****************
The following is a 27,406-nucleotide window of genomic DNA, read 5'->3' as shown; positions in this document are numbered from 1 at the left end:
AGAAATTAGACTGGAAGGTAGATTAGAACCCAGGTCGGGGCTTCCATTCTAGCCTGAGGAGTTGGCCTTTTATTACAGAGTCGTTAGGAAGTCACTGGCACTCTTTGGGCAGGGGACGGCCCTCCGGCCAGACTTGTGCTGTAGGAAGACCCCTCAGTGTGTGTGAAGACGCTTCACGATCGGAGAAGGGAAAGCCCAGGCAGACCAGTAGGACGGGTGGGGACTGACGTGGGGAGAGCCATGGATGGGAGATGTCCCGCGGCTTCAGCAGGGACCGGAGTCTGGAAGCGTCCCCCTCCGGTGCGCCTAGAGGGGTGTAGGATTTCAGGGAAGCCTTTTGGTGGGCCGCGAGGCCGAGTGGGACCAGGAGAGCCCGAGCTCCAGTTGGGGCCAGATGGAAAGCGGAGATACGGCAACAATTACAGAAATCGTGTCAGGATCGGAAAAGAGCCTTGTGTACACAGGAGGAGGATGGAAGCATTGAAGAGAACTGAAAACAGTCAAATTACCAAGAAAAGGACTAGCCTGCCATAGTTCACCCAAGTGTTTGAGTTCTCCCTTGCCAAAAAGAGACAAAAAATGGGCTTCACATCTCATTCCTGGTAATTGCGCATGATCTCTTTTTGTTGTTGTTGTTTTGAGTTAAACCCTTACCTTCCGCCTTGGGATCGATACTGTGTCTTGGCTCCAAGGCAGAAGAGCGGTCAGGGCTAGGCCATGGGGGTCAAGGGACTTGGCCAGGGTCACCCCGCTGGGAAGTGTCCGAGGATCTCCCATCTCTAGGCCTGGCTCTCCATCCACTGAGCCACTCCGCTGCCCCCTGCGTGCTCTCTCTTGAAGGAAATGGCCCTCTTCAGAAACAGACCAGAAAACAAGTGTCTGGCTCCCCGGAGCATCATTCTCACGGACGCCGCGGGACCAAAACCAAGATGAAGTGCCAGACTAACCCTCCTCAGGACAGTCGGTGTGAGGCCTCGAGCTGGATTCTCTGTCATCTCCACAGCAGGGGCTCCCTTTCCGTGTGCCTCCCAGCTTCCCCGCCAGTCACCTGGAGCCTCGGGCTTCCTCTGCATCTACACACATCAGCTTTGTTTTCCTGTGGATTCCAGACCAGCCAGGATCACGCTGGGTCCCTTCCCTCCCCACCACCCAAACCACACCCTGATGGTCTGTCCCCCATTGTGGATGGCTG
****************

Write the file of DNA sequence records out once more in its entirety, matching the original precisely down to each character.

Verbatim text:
The following is a 27,406-nucleotide window of genomic DNA, read 5'->3' as shown; positions in this document are numbered from 1 at the left end:
AGAAATTAGACTGGAAGGTAGATTAGAACCCAGGTCGGGGCTTCCATTCTAGCCTGAGGAGTTGGCCTTTTATTACAGAGTCGTTAGGAAGTCACTGGCACTCTTTGGGCAGGGGACGGCCCTCCGGCCAGACTTGTGCTGTAGGAAGACCCCTCAGTGTGTGTGAAGACGCTTCACGATCGGAGAAGGGAAAGCCCAGGCAGACCAGTAGGACGGGTGGGGACTGACGTGGGGAGAGCCATGGATGGGAGATGTCCCGCGGCTTCAGCAGGGACCGGAGTCTGGAAGCGTCCCCCTCCGGTGCGCCTAGAGGGGTGTAGGATTTCAGGGAAGCCTTTTGGTGGGCCGCGAGGCCGAGTGGGACCAGGAGAGCCCGAGCTCCAGTTGGGGCCAGATGGAAAGCGGAGATACGGCAACAATTACAGAAATCGTGTCAGGATCGGAAAAGAGCCTTGTGTACACAGGAGGAGGATGGAAGCATTGAAGAGAACTGAAAACAGTCAAATTACCAAGAAAAGGACTAGCCTGCCATAGTTCACCCAAGTGTTTGAGTTCTCCCTTGCCAAAAAGAGACAAAAAATGGGCTTCACATCTCATTCCTGGTAATTGCGCATGATCTCTTTTTGTTGTTGTTGTTTTGAGTTAAACCCTTACCTTCCGCCTTGGGATCGATACTGTGTCTTGGCTCCAAGGCAGAAGAGCGGTCAGGGCTAGGCCATGGGGGTCAAGGGACTTGGCCAGGGTCACCCCGCTGGGAAGTGTCCGAGGATCTCCCATCTCTAGGCCTGGCTCTCCATCCACTGAGCCACTCCGCTGCCCCCTGCGTGCTCTCTCTTGAAGGAAATGGCCCTCTTCAGAAACAGACCAGAAAACAAGTGTCTGGCTCCCCGGAGCATCATTCTCACGGACGCCGCGGGACCAAAACCAAGATGAAGTGCCAGACTAACCCTCCTCAGGACAGTCGGTGTGAGGCCTCGAGCTGGATTCTCTGTCATCTCCACAGCAGGGGCTCCCTTTCCGTGTGCCTCCCAGCTTCCCCGCCAGTCACCTGGAGCCTCGGGCTTCCTCTGCATCTACACACATCAGCTTTGTTTTCCTGTGGATTCCAGACCAGCCAGGATCACGCTGGGTCCCTTCCCTCCCCACCACCCAAACCACACCCTGATGGTCTGTCCCCCATTGTGGATGGCTG